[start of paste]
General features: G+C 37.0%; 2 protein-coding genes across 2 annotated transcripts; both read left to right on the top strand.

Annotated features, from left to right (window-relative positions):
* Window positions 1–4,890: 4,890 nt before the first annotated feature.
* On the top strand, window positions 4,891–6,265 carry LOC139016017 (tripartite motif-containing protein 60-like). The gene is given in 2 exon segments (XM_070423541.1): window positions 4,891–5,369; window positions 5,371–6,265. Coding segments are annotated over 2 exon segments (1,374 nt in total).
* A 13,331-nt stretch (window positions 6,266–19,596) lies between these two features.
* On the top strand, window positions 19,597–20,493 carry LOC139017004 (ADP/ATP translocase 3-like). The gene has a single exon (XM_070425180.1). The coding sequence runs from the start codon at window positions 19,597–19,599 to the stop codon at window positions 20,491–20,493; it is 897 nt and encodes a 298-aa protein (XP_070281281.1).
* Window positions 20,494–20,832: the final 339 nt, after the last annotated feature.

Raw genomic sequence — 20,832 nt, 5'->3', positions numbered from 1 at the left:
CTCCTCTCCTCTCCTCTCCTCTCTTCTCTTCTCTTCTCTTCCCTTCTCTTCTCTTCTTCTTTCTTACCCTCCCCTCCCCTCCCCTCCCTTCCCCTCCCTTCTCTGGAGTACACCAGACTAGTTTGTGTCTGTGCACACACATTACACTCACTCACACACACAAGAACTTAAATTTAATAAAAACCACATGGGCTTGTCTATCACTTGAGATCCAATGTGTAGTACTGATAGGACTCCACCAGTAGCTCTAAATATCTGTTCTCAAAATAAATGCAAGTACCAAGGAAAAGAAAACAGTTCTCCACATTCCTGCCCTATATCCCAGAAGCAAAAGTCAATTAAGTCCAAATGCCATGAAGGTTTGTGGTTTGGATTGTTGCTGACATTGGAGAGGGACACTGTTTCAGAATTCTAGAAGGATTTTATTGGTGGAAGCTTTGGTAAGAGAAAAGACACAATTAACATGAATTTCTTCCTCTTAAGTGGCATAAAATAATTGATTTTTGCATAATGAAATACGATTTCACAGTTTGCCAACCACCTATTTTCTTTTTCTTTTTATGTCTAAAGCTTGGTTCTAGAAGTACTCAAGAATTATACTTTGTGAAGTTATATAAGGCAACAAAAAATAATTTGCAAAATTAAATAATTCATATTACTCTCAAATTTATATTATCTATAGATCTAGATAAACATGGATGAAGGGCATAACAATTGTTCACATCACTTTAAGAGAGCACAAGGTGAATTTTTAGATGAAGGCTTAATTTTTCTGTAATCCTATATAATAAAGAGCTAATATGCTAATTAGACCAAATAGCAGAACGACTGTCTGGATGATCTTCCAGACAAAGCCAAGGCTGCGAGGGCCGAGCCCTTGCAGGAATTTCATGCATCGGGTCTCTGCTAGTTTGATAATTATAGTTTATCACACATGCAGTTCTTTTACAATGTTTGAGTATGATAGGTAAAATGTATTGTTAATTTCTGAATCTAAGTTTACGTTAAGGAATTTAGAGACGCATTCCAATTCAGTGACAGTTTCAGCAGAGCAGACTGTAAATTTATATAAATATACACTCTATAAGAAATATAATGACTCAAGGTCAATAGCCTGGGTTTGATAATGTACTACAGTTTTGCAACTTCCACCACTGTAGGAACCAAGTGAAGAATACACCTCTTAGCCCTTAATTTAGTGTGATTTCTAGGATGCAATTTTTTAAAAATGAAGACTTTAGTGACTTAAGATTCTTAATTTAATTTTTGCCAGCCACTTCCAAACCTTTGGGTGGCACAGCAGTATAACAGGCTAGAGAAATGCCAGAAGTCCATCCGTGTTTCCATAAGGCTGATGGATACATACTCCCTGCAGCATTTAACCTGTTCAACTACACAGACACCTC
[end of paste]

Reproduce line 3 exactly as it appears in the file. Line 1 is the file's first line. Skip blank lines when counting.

* Window positions 1–4,890: 4,890 nt before the first annotated feature.